INTRODUCTION: Severe central airway obstruction (CAO) is rarely encountered during pregnancy. CAO could be well tolerated in an otherwise healthy individual, and signs of obstructive airway disease might not become evident until later in pregnancy. Early tracheostomy has been proposed in previous studies, as has airway balloon dilatation1, 2. We report a case of a pregnant female with severe tracheal and bilateral main stem bronchial stenosis caused by tuberculosis.
CASE PRESENTATION: A 33 year old Korean female in the 34th week of her first pregnancy was transferred to our hospital with a 5 day history of stridor, cough with clear sputum production and dyspnea on exertion. At age 19, she was diagnosed with tuberculosis and received 6 months of anti-tuberculosis chemotherapy, followed by a new diagnosis of asthma for which she had been treated unsuccessfully for 5 years. After immigration to the United States, she was disgnosed with tracheobronchial stenosis and had undergone balloon bronchoplasty with some symptomatic relief. The early stages of her pregnancy had been uneventful, and at her 24th week of pregnancy she was seen by a pulmonologist who recommended prophylactic airway dilatation and stenting, but she refused any invasive procedures. Her FEV1 at that time was 0.98 L (28% predicted). Her past medical history was otherwise unremarkable. At the time of transfer, her heart rate was 95, respiratory rate 18, and oxygen saturation 95% on room air. Her exam was notable only for mild stridor. The patient refused bronchoscopy, and a low-dose, non-contrast CT scan of the chest was obtained to evaluate her airway anatomy in anticipation of the possible need for intubation. Just proximal to the carina, the trachea measured 10 x 8 mm in diameter. The right and left main stem bronchi measured 2.8 mm and 5.5 mm, respectively. A thin web within the proximal portion of the intrathoracic trachea narrowed the trachea to 6 mm in diameter. Repeat spirometry showed that her FEV1 had decreased to 0.71 L. The patient was started on intravenous corticosteroids and azithromycin. After 3 days of treatment, there was no significant clinical improvement, prompting the decision to proceed with delivery of her baby. An intrathecal catheter was placed very early in the course, with plans for vaginal delivery as per the patient’s request. Over a period of 20 hours the patient did not progress beyond 1 cm, and the decision was made to proceed with cesarean section under spinal anesthesia. At this point she began to experience worsening dyspnea, and Heliox was initiated with immediate, dramatic symptomatic relief. The Heliox was continued until after the delivery of her baby. She underwent an uncomplicated C-section and gave birth to a healthy infant. Following the delivery of her baby, her symptoms of dyspnea and increased mucus secretion subsided completely.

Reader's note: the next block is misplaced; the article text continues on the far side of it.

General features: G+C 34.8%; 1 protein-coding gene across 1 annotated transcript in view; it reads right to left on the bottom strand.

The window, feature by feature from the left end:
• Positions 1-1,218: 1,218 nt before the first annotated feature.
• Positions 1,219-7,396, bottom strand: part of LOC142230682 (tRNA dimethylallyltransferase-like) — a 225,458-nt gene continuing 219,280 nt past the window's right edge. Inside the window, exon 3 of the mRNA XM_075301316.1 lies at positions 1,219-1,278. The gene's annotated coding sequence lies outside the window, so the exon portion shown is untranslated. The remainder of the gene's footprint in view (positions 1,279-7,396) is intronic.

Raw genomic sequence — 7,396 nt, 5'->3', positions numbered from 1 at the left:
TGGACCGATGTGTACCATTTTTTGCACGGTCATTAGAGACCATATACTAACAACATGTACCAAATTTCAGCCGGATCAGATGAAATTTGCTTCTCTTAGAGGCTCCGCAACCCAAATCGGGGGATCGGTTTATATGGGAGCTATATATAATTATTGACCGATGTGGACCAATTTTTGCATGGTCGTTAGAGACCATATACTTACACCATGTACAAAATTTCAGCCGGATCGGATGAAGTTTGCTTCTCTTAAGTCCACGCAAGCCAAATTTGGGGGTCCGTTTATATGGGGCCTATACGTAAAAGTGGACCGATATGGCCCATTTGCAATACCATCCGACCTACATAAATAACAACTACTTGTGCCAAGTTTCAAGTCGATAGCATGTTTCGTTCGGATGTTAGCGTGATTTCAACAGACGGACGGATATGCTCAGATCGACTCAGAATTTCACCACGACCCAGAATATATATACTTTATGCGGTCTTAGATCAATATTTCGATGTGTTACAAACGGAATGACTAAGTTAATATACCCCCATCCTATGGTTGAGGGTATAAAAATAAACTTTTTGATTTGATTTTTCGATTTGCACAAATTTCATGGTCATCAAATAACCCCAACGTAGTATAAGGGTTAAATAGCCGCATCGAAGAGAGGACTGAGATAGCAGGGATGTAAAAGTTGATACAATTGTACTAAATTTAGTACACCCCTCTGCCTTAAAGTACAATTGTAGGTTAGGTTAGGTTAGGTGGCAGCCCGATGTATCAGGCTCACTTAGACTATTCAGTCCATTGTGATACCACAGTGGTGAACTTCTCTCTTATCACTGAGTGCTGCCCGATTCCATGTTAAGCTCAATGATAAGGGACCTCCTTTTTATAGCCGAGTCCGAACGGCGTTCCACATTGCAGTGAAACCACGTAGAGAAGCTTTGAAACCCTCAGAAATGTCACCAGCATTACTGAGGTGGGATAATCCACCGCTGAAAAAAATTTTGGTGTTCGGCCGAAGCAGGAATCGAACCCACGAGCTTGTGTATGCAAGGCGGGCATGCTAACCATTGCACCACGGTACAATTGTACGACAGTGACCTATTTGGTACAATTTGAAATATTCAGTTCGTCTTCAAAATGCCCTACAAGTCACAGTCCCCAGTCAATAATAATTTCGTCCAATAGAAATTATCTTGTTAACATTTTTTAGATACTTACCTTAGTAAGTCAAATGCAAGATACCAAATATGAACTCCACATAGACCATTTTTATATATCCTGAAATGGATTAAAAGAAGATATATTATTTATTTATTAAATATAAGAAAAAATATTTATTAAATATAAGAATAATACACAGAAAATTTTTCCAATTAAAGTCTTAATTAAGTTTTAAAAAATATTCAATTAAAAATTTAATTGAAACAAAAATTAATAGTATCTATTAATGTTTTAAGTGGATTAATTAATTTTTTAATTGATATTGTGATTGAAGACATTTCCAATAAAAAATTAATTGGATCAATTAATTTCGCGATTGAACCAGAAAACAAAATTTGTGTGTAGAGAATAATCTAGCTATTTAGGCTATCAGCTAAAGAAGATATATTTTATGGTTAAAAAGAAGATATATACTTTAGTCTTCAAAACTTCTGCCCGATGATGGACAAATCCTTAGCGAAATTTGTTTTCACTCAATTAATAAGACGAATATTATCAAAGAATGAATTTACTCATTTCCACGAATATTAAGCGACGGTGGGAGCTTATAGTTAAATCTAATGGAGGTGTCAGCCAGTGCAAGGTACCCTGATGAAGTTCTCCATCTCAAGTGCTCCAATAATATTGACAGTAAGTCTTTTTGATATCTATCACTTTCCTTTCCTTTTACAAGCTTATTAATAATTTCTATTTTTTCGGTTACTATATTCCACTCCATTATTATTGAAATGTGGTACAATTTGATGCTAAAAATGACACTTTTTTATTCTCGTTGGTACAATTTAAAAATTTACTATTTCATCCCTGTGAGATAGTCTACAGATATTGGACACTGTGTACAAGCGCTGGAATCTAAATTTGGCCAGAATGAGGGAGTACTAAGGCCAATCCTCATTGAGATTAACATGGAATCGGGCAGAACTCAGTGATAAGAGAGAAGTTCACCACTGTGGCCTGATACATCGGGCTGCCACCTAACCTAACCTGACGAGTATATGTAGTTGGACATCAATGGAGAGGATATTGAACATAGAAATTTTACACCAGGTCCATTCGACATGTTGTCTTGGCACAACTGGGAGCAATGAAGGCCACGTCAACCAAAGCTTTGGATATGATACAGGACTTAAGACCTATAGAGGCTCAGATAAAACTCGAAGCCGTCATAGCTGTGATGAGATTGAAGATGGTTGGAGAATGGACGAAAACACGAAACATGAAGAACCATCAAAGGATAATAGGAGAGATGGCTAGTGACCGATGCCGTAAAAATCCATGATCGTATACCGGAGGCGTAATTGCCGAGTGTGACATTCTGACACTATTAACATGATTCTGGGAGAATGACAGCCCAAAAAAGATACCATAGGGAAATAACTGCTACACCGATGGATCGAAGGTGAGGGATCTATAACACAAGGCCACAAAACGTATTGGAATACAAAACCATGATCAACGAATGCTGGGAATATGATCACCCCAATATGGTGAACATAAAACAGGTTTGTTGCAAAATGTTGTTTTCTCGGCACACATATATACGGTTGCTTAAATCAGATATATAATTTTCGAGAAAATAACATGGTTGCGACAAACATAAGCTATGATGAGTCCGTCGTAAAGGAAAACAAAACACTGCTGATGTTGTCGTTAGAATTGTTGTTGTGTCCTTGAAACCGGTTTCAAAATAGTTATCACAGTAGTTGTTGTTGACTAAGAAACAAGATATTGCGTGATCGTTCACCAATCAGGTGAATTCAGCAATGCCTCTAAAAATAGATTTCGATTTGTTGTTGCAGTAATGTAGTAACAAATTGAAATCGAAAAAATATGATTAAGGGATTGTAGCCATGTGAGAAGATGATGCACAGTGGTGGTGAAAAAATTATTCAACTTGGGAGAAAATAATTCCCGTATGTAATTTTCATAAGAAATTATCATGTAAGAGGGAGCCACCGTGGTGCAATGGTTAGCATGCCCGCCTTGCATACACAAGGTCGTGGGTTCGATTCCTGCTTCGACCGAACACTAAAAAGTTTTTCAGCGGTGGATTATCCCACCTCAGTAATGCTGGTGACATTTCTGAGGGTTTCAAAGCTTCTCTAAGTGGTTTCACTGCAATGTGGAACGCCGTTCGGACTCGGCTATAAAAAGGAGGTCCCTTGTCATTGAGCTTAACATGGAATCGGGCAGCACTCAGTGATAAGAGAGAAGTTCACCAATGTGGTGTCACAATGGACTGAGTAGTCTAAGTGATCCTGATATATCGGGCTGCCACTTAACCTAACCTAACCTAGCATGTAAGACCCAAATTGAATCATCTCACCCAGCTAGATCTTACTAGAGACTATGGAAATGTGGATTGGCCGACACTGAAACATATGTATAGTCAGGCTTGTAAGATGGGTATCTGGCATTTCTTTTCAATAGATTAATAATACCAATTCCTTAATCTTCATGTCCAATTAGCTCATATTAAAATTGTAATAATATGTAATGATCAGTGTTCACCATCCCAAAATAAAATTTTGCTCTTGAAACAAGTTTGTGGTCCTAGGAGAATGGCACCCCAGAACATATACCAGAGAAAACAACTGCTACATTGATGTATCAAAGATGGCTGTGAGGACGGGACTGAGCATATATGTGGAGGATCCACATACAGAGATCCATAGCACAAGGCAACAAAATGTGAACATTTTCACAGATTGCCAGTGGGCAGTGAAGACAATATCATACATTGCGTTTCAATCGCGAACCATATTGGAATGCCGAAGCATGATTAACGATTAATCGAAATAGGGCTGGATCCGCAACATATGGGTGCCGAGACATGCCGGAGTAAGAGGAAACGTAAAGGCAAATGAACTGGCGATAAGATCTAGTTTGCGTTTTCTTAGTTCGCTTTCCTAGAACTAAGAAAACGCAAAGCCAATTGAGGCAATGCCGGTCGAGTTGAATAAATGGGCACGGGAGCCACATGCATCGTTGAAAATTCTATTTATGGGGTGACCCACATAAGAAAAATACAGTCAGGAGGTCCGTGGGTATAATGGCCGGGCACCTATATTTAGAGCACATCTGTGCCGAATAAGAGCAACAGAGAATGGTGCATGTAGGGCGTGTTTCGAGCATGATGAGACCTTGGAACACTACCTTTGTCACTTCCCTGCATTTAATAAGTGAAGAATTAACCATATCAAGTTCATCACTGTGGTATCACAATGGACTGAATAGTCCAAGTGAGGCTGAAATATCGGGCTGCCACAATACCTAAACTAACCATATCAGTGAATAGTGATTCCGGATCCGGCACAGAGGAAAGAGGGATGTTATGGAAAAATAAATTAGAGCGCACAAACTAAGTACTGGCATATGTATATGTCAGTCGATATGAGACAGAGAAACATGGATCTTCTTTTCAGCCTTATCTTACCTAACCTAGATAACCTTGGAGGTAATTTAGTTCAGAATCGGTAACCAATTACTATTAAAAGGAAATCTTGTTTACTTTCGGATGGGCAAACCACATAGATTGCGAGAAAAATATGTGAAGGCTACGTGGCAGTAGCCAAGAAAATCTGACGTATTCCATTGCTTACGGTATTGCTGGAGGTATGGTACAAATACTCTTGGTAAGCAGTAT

DISCUSSION: In this patient with severe tracheobronchial stenosis, bronchorrhea and bronchial edema due to increased estrogen levels associated with pregnancy likely exacerbated the symptoms of CAO. Given the patient’s refusal of invasive airway interventions, our use of Heliox for ventilation and spinal anesthesia for pain control were the cornerstones in this patient’s successful delivery. The combination of severe tracheal stenosis and pregnancy is extremely rare, with only 9 prior case reports in the literature. There are no reports of concomitant tracheal and bronchial stenosis in pregnancy, and to the best of our knowledge, this is the first reported case of tuberculosis-induced tracheobronchial stenosis.
CONCLUSIONS: In the event of CAO in pregnancy, close monitoring of respiratory and hemodynamic alterations are paramount, as patients are at increased risk of air trapping and hemodynamic embarrassment. Heliox may assist in the management of these patients.
Reference #1 Kuczkowski KM and Benumof JL. Subglottic tracheal stenosis in pregnancy: anaesthetic implications. Anaesth Intensive Care 2003; 31:576-577
Reference #2 Salama DJ and Body SC. Management of a term parturient with tracheal stenosis. Br J Anaesth 1994; 72:354-357
DISCLOSURE: The following authors have nothing to disclose: Samira Shojaee, Harold Manning
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